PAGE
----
The serval cat is a wild cat native to Africa. It is rare in North Africa and the Sahel, but widespread in sub-Saharan countries except rainforest regions. It’s coat is yellowish-tan, with black spots, bands and stripes. The tail is ringed with black, and the underparts of the body are white or light tan. Individual servals can be identified by their unique features; diverse patterns of spots and stripes, nicks in their ears, and variations in color distinctive from the caracal. The serval cat has been observed in Bwindi Impenetrable Forest but is widely spread throughout Uganda. One can easily observe it in UWEC Zoo in Entebbe.
Servals are common on the savannas where there is plenty of water. They seem to prefer areas of bush, tall grass and dry reed beds near streams, but are found in high-altitude moorlands and bamboo thickets. Black servals occur in Kenya’s high country. They specialize in preying on small mammals, in particular rodents, with birds of secondary importance, followed by reptiles and arthropods, and they are notorious poultry raiders. They are quite successful hunters, catching an average of 50 percent of all prey hunted.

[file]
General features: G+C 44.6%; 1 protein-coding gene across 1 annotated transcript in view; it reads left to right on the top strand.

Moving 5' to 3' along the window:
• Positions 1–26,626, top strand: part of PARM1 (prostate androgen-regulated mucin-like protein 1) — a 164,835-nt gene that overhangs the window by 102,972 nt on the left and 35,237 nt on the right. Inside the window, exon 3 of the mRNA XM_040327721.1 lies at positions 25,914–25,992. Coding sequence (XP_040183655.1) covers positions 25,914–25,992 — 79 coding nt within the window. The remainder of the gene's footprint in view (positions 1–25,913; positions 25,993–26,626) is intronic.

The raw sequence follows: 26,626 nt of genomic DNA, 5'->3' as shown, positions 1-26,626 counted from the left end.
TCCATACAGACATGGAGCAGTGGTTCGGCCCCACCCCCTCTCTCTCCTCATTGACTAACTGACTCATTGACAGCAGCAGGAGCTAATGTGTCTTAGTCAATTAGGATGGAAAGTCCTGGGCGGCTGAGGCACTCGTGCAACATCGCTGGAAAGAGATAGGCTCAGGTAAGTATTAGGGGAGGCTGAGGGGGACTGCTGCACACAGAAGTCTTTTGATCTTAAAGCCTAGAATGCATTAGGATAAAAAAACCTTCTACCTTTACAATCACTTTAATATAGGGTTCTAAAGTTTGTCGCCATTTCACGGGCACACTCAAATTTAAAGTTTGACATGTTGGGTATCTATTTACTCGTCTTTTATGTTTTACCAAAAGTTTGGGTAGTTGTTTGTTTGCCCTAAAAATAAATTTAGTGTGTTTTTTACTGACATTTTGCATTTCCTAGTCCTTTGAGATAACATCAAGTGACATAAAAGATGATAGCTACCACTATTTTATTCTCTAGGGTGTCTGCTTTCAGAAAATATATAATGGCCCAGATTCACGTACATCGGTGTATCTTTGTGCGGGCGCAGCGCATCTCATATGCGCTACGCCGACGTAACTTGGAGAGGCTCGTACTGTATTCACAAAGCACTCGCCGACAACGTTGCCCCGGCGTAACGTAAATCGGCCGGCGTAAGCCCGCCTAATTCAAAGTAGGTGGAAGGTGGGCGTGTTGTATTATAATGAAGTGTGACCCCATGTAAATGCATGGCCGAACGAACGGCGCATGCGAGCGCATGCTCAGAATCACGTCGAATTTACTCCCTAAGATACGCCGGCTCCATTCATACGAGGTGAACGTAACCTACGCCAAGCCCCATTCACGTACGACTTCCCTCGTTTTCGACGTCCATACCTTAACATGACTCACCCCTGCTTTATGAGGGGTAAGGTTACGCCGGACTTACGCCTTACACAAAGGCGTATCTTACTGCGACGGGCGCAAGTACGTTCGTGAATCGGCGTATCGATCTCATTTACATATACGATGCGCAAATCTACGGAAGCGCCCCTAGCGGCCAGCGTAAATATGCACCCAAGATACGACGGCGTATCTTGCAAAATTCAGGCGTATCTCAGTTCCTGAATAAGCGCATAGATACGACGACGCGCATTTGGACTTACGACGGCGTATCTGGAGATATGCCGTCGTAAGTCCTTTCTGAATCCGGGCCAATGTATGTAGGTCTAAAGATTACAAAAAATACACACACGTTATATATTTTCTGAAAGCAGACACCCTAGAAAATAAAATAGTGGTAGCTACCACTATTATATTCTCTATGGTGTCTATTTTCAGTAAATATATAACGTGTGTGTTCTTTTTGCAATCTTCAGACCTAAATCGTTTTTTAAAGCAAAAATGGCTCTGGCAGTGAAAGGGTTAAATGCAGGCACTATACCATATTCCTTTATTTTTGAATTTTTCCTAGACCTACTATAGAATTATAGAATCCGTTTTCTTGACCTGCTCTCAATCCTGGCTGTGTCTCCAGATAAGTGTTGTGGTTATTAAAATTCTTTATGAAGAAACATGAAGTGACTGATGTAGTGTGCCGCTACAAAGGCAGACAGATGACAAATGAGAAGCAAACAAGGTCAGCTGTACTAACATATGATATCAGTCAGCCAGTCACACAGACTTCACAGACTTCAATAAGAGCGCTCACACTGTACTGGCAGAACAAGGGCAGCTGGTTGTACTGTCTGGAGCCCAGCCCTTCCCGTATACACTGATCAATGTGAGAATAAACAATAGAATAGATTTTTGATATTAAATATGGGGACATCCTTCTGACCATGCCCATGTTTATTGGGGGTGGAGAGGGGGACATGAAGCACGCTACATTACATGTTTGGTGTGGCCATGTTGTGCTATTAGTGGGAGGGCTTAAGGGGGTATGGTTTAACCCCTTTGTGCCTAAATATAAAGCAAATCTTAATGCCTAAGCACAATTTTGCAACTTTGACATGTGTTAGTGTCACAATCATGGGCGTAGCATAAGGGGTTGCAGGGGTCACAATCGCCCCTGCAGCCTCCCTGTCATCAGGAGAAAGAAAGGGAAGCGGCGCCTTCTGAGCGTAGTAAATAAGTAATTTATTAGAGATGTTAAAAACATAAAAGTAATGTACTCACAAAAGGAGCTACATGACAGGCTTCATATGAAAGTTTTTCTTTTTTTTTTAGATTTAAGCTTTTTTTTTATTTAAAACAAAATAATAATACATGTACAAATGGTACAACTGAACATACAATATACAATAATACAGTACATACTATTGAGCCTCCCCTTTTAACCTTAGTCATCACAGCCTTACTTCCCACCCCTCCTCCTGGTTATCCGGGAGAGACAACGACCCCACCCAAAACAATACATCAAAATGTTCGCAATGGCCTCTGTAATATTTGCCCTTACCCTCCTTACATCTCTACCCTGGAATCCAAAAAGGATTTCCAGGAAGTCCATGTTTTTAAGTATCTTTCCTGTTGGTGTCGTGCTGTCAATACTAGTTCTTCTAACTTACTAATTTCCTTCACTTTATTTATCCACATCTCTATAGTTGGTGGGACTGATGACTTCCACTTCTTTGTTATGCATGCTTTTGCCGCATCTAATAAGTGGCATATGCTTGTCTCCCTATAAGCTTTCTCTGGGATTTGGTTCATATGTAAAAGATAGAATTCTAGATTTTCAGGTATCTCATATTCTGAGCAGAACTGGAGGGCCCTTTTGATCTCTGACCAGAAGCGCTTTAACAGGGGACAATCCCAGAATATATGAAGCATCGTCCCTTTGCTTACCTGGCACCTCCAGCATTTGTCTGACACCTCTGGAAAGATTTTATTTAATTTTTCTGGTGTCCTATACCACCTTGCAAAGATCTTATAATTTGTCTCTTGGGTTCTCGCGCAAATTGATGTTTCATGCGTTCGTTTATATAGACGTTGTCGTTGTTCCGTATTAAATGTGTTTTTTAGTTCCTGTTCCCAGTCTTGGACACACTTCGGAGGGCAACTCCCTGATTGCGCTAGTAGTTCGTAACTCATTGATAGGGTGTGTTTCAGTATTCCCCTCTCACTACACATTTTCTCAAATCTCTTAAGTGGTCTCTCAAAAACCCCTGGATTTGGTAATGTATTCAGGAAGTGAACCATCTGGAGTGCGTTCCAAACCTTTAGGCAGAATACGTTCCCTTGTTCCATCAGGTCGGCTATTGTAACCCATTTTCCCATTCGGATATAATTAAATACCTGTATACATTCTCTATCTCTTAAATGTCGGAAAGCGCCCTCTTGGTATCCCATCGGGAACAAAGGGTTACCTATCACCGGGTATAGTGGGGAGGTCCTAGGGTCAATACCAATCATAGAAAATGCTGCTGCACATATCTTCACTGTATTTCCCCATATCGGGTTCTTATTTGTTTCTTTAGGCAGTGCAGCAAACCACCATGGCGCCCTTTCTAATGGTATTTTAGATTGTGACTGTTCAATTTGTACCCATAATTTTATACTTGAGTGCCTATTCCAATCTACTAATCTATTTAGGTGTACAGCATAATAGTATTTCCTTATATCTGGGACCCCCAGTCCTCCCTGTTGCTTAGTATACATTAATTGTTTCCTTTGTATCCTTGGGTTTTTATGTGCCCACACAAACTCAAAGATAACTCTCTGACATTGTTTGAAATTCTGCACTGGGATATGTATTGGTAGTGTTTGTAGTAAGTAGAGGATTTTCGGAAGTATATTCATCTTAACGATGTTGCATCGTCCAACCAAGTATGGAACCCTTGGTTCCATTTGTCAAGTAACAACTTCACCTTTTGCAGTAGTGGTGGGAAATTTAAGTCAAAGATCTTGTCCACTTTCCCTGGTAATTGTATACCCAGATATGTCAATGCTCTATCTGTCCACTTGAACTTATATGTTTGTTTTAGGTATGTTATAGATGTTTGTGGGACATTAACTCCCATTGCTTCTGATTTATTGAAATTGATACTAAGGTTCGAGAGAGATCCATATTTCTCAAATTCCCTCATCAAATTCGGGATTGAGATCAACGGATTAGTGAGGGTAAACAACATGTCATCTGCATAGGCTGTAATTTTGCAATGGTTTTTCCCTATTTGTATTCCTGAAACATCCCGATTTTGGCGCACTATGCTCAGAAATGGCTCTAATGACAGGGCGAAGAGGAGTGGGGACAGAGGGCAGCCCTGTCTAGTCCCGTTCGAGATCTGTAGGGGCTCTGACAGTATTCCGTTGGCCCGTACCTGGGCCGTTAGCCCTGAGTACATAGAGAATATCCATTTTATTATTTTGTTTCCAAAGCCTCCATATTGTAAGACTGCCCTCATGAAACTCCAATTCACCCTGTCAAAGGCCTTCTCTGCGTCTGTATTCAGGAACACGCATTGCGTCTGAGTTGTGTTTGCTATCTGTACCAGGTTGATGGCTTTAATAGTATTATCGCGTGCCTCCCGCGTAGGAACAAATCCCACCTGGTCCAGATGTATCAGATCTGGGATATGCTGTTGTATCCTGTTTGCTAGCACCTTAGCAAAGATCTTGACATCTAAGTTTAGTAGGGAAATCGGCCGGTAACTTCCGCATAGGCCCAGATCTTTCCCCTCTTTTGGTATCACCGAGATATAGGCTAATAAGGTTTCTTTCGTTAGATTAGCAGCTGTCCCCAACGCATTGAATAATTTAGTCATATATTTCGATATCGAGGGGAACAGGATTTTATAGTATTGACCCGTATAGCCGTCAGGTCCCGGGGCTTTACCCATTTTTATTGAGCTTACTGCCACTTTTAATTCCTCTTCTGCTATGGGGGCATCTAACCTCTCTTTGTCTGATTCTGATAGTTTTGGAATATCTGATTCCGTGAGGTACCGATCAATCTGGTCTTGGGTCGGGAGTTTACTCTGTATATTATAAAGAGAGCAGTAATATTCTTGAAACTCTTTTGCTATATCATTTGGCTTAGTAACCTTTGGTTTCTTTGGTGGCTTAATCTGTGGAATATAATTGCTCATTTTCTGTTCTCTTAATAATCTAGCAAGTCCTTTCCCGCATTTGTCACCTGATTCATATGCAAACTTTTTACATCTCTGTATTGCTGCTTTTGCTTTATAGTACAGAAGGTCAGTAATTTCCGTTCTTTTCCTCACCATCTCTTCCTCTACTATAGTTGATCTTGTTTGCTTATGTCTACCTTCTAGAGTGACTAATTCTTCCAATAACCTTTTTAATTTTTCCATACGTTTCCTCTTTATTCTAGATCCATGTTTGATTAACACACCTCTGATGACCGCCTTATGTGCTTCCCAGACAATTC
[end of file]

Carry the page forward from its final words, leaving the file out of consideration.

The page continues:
The serval is mainly nocturnal, but even in the daytime it can be difficult to see in tall grass. The serval hunts by sight and sound more than scent. With its acute hearing, a serval can locate prey that is moving underground. If hunting prey above ground, the serval raises its head above the grass and listens for movement. Once a sound is located, the serval stealthily approaches, then leaps and pounces. It often plays with its catch before eating it.